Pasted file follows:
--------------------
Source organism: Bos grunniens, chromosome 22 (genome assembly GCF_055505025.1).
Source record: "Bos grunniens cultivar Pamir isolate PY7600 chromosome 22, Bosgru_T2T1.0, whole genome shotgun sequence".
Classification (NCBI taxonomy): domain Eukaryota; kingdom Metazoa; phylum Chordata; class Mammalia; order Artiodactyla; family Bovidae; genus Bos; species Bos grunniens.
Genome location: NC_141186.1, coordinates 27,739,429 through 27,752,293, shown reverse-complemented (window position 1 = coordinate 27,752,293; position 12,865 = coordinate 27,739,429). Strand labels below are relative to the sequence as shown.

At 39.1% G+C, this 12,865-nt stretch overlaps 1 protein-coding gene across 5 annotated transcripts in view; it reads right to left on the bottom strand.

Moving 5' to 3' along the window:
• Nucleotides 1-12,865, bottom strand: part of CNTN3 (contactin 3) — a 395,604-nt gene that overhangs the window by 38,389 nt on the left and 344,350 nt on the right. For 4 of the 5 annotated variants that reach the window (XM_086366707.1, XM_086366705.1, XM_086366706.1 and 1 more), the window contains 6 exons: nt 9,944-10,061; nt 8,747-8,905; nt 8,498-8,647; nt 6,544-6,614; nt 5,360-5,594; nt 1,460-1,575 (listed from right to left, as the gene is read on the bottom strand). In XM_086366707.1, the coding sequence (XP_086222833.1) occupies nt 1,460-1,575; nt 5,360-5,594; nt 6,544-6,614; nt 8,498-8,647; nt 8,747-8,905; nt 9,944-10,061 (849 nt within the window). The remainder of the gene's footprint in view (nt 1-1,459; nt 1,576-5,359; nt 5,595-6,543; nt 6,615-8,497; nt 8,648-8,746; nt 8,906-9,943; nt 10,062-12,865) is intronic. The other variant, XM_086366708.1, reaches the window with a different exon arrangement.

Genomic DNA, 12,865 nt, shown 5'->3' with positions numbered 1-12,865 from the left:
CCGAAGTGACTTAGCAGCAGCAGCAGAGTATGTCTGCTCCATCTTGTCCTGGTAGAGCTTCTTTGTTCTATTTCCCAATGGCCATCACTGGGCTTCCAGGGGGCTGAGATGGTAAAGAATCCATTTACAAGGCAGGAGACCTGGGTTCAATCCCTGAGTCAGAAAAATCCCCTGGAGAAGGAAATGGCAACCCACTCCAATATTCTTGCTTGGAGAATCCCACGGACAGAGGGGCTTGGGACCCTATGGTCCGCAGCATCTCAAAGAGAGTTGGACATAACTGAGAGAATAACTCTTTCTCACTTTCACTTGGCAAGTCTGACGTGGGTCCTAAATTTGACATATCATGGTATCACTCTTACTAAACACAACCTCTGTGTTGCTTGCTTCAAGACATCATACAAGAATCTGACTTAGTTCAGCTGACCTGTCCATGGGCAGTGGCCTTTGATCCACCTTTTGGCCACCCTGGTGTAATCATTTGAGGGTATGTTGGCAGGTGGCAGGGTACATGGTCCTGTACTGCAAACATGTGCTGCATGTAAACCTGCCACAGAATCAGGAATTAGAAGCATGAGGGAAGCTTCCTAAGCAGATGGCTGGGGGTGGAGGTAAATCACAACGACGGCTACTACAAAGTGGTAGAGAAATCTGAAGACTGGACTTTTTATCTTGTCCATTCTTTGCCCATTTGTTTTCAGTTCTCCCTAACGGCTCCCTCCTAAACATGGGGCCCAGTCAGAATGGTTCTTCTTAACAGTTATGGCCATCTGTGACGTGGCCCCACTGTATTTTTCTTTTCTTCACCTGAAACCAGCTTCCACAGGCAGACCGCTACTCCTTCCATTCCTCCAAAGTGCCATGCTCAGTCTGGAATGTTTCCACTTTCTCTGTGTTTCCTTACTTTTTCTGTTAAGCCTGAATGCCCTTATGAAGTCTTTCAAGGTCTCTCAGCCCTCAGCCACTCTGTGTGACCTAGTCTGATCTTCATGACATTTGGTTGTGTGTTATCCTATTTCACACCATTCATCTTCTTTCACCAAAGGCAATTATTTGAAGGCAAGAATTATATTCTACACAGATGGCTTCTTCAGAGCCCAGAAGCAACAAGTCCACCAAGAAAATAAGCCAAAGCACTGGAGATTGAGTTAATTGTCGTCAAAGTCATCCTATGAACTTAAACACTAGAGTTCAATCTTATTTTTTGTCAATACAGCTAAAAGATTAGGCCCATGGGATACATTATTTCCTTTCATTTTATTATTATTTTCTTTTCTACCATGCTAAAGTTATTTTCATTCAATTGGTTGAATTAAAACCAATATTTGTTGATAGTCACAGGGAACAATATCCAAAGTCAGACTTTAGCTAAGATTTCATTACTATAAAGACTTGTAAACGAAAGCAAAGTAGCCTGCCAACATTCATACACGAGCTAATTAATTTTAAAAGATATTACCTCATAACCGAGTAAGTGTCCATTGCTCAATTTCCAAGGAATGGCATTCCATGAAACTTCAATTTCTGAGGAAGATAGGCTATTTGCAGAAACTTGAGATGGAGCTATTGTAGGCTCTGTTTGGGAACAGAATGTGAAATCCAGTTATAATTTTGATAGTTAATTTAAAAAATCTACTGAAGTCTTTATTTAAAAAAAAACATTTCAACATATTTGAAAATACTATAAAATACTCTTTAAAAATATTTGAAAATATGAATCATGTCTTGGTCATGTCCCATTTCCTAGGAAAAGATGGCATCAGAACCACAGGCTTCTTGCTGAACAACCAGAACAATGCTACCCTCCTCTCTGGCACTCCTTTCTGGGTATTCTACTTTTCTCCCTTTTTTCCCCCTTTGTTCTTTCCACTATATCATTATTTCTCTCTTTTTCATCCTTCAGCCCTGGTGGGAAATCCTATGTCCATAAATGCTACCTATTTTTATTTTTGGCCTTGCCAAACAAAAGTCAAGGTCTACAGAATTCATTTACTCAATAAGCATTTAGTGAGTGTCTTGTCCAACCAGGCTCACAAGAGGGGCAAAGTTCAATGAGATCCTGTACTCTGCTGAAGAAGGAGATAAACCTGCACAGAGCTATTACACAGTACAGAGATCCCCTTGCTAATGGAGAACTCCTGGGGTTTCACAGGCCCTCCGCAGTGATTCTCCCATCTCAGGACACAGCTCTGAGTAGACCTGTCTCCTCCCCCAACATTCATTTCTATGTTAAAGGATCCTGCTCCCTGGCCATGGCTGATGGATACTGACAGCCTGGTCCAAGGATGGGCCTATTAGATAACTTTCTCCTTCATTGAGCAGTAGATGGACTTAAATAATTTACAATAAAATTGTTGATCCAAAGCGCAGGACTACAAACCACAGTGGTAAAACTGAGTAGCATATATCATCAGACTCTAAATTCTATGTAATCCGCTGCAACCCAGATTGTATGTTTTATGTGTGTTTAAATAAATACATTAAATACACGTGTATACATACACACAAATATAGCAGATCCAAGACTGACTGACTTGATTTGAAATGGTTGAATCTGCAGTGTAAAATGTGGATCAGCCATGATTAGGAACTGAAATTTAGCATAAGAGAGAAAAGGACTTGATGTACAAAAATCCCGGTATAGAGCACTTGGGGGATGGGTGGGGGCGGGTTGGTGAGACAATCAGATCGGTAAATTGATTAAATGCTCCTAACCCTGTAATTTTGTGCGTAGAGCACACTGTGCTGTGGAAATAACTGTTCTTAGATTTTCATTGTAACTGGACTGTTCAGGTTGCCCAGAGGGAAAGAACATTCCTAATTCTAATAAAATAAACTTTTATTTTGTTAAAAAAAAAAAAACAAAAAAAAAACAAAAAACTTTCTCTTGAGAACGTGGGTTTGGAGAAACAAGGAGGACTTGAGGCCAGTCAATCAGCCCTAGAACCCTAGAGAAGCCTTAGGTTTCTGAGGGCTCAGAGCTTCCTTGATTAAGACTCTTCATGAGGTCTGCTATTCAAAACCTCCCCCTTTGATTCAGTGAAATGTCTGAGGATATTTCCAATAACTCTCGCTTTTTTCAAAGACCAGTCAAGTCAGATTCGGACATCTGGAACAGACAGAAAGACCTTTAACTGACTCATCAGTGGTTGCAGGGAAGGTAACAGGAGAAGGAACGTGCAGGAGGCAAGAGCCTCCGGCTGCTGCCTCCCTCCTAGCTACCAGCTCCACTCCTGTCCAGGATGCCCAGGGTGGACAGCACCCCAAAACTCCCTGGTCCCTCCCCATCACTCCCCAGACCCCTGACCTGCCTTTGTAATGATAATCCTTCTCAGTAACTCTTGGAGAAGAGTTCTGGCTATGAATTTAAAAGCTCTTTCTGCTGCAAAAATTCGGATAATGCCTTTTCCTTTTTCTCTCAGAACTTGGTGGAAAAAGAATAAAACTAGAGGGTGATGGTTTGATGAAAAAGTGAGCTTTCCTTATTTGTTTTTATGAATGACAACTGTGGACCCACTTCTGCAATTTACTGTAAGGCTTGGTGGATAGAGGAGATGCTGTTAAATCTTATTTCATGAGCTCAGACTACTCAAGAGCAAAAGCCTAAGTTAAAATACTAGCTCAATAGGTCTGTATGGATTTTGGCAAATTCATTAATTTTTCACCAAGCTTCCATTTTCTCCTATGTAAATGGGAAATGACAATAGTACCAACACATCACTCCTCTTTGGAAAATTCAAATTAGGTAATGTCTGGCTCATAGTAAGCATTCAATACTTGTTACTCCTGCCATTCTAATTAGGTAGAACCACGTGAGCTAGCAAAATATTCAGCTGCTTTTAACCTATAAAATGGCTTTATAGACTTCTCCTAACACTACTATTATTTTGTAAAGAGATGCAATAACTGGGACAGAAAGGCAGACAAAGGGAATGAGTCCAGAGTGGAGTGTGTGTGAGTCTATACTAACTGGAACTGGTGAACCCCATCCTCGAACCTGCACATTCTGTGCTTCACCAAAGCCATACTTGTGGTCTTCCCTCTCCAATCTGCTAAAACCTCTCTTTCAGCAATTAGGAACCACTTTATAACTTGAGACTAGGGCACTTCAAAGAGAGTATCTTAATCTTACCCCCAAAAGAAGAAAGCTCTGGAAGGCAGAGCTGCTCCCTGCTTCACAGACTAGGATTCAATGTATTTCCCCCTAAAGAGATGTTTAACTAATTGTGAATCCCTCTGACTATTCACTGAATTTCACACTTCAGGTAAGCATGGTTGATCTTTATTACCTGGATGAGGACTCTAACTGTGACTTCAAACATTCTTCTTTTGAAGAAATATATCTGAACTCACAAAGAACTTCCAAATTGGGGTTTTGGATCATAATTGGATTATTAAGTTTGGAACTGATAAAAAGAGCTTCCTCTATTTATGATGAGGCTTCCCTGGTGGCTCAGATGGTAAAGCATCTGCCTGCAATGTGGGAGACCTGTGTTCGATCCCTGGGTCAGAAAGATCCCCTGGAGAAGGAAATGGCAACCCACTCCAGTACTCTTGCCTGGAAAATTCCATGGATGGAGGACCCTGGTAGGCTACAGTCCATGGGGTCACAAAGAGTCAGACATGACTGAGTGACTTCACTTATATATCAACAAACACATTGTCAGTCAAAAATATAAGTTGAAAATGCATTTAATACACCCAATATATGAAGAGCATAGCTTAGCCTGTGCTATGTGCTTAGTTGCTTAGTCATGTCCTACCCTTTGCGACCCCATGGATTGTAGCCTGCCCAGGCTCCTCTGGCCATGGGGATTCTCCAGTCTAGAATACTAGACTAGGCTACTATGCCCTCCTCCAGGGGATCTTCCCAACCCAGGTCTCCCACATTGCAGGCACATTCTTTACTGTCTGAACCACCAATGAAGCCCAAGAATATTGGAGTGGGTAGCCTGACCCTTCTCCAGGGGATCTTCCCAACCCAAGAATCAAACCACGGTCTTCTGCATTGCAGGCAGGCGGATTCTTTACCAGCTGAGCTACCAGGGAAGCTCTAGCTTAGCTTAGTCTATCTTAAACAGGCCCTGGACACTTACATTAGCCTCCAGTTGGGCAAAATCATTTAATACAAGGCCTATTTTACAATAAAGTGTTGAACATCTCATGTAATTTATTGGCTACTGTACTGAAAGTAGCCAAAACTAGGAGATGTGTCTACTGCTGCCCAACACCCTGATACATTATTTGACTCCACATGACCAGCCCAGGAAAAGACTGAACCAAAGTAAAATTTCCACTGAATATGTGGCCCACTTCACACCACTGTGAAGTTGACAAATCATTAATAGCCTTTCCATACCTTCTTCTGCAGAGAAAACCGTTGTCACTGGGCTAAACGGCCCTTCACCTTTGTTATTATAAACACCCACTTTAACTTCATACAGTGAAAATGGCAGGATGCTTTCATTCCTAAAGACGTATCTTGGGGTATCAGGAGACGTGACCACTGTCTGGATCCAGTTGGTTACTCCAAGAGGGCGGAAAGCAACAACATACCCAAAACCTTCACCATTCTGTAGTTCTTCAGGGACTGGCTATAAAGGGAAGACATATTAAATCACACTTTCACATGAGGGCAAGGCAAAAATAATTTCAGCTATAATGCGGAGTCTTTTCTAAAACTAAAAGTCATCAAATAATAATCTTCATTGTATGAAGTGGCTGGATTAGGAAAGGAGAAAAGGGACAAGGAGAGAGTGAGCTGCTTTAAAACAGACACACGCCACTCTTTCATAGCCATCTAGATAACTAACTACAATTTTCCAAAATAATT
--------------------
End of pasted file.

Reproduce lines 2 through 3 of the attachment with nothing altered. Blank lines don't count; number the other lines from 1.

Source record: "Bos grunniens cultivar Pamir isolate PY7600 chromosome 22, Bosgru_T2T1.0, whole genome shotgun sequence".
Classification (NCBI taxonomy): domain Eukaryota; kingdom Metazoa; phylum Chordata; class Mammalia; order Artiodactyla; family Bovidae; genus Bos; species Bos grunniens.